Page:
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Inflatable and portable hot tubs

*Est. $800 to $2,000 for most
Reviewed by ConsumerSearch
Inflatable hot tub

Pros
  • Inexpensive
  • Portable
  • Can be stored when not in use
Cons
  • Not as durable as other hot tubs
  • Water temperature drops quickly
  • Not as attractive as acrylic spas

We found useful information about inflatable and portable hot tubs at SpaSearch.org, Pool & Spa Living, PoolAndSpa.com and HotTubSpaRatings.com, which include buyer's guides, photos and comments from spa owners.

Inflatable and portable hot tubs are much more portable than standard above-ground acrylic hot tubs (*est. $3,000 to $10,000), but they're also considerably less durable, making them unsuitable as a long-term investment. These inexpensive hot tubs are manufactured from various combinations of vinyl, nylon and plastic, and can be set up nearly anywhere and packed away when not in use. Many use blower systems that circulate air in the water (rather than injecting hot jets of water); the water temperature of these air-blown hot tubs tends to drop quickly, making them best for short soaks of 15 to 30 minutes. If it's in your price range, you may also want to look at low-end wooden hot tubs (*est. $1,500 to $7,000), which are much more durable.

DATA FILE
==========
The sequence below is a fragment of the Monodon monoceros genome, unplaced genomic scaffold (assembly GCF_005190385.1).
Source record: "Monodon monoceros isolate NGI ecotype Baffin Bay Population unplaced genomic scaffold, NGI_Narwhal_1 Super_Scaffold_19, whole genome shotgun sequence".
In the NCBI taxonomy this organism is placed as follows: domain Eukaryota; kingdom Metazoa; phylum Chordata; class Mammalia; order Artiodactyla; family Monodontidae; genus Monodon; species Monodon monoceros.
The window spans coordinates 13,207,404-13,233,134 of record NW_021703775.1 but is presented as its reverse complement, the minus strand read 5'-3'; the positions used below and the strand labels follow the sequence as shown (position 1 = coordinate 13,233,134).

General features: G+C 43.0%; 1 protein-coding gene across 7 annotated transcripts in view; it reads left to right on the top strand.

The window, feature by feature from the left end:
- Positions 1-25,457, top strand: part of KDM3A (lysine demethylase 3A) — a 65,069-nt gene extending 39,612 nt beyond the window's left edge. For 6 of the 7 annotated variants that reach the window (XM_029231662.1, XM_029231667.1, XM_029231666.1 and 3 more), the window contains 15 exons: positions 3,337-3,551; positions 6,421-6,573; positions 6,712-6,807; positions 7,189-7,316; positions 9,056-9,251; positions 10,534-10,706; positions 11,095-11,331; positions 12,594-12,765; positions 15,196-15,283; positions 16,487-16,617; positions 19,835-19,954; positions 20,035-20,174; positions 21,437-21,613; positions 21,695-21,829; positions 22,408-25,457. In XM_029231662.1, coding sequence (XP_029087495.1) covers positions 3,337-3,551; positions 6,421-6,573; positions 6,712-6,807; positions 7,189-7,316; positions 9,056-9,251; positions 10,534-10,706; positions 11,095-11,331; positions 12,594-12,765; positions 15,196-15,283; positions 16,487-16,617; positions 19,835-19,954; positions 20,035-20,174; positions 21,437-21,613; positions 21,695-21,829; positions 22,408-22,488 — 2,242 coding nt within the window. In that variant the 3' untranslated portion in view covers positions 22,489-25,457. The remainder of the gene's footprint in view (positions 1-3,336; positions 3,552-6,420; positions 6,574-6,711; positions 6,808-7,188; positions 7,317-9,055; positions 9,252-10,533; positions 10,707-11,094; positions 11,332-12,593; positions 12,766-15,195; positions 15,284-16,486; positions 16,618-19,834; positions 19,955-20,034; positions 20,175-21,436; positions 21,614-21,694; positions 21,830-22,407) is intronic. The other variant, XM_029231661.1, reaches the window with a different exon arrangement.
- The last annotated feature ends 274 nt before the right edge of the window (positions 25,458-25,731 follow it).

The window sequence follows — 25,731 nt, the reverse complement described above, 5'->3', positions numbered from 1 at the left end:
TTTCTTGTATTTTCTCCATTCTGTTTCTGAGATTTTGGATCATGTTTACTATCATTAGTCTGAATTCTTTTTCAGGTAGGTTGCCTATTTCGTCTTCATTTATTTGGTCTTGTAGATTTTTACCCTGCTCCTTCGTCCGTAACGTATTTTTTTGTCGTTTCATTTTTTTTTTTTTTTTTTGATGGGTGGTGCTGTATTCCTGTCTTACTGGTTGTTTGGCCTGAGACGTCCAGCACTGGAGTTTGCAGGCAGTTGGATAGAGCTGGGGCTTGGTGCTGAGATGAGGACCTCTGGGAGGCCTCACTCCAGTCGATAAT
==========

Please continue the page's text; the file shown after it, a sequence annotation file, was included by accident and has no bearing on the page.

Our Sources

1. SpaSearch.org

SpaSearch.org features dozens of articles related to hot-tub buying decisions, including sections on construction, features, maintenance, safety and installation. A photo gallery provides lots of inspiration and gives you an idea of the various types of hot tubs available.

Review: Buying a Hot Tub, Editors of SpaSearch.org

2. Pool & Spa Living magazine

Pool & Spa Living is a lifestyle magazine for hot-tub enthusiasts. There are no reviews here, but you'll find some good articles on choosing a spa, as well as tips on installation and maintenance. There are also lots of photographs of a wide variety of hot tubs, so you can get an idea of what's out there.

Review: Hot Tubs and Spas Articles Archive, Contributing editors to Pool & Spa Living

3. Poolandspa.com

This retailer sells parts, chemicals and accessories for hot tubs, but not the tubs themselves. Most of the site is very commercial, but the article on buying considerations is helpful. The short guide covers material types, installation considerations and a shopping checklist.

Review: Planning to Buy a Hot Tub Spa?, Editors of PoolAndSpa.com

4. HotTub SpaRatings.com

The user reviews on this site cover a huge number of spas of all types. Very few owners post comments for the same spa, but there's a large enough selection here that you're likely to find something on the spa you're considering.

Review: Hot Tub and Spa Reviews, Contributors to HotTubSpaRatings.com

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